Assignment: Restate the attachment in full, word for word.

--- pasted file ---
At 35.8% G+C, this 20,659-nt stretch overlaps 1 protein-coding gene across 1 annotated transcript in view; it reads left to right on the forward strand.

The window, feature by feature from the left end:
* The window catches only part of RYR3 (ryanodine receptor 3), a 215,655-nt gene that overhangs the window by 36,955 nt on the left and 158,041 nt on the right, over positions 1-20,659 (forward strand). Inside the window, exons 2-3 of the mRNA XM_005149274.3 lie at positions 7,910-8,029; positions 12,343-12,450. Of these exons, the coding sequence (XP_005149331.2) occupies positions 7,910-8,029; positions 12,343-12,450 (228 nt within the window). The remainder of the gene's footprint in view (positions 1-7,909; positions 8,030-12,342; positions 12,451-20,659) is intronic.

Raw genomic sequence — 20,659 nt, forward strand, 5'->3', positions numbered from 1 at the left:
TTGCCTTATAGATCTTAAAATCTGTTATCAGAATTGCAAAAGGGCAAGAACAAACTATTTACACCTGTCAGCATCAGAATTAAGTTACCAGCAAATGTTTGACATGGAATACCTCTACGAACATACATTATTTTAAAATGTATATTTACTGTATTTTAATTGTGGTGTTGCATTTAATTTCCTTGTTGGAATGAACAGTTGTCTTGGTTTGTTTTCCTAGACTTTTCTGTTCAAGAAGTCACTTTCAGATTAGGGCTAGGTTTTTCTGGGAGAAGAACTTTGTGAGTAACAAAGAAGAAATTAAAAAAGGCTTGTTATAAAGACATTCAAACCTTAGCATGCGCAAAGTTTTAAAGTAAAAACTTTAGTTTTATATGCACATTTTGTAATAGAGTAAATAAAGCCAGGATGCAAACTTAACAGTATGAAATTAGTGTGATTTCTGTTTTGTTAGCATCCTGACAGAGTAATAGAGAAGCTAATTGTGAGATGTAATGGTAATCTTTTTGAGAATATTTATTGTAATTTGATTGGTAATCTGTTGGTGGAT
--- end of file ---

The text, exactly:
At 35.8% G+C, this 20,659-nt stretch overlaps 1 protein-coding gene across 1 annotated transcript in view; it reads left to right on the forward strand.

The window, feature by feature from the left end:
* The window catches only part of RYR3 (ryanodine receptor 3), a 215,655-nt gene that overhangs the window by 36,955 nt on the left and 158,041 nt on the right, over positions 1-20,659 (forward strand). Inside the window, exons 2-3 of the mRNA XM_005149274.3 lie at positions 7,910-8,029; positions 12,343-12,450. Of these exons, the coding sequence (XP_005149331.2) occupies positions 7,910-8,029; positions 12,343-12,450 (228 nt within the window). The remainder of the gene's footprint in view (positions 1-7,909; positions 8,030-12,342; positions 12,451-20,659) is intronic.

Raw genomic sequence — 20,659 nt, forward strand, 5'->3', positions numbered from 1 at the left:
TTGCCTTATAGATCTTAAAATCTGTTATCAGAATTGCAAAAGGGCAAGAACAAACTATTTACACCTGTCAGCATCAGAATTAAGTTACCAGCAAATGTTTGACATGGAATACCTCTACGAACATACATTATTTTAAAATGTATATTTACTGTATTTTAATTGTGGTGTTGCATTTAATTTCCTTGTTGGAATGAACAGTTGTCTTGGTTTGTTTTCCTAGACTTTTCTGTTCAAGAAGTCACTTTCAGATTAGGGCTAGGTTTTTCTGGGAGAAGAACTTTGTGAGTAACAAAGAAGAAATTAAAAAAGGCTTGTTATAAAGACATTCAAACCTTAGCATGCGCAAAGTTTTAAAGTAAAAACTTTAGTTTTATATGCACATTTTGTAATAGAGTAAATAAAGCCAGGATGCAAACTTAACAGTATGAAATTAGTGTGATTTCTGTTTTGTTAGCATCCTGACAGAGTAATAGAGAAGCTAATTGTGAGATGTAATGGTAATCTTTTTGAGAATATTTATTGTAATTTGATTGGTAATCTGTTGGTGGAT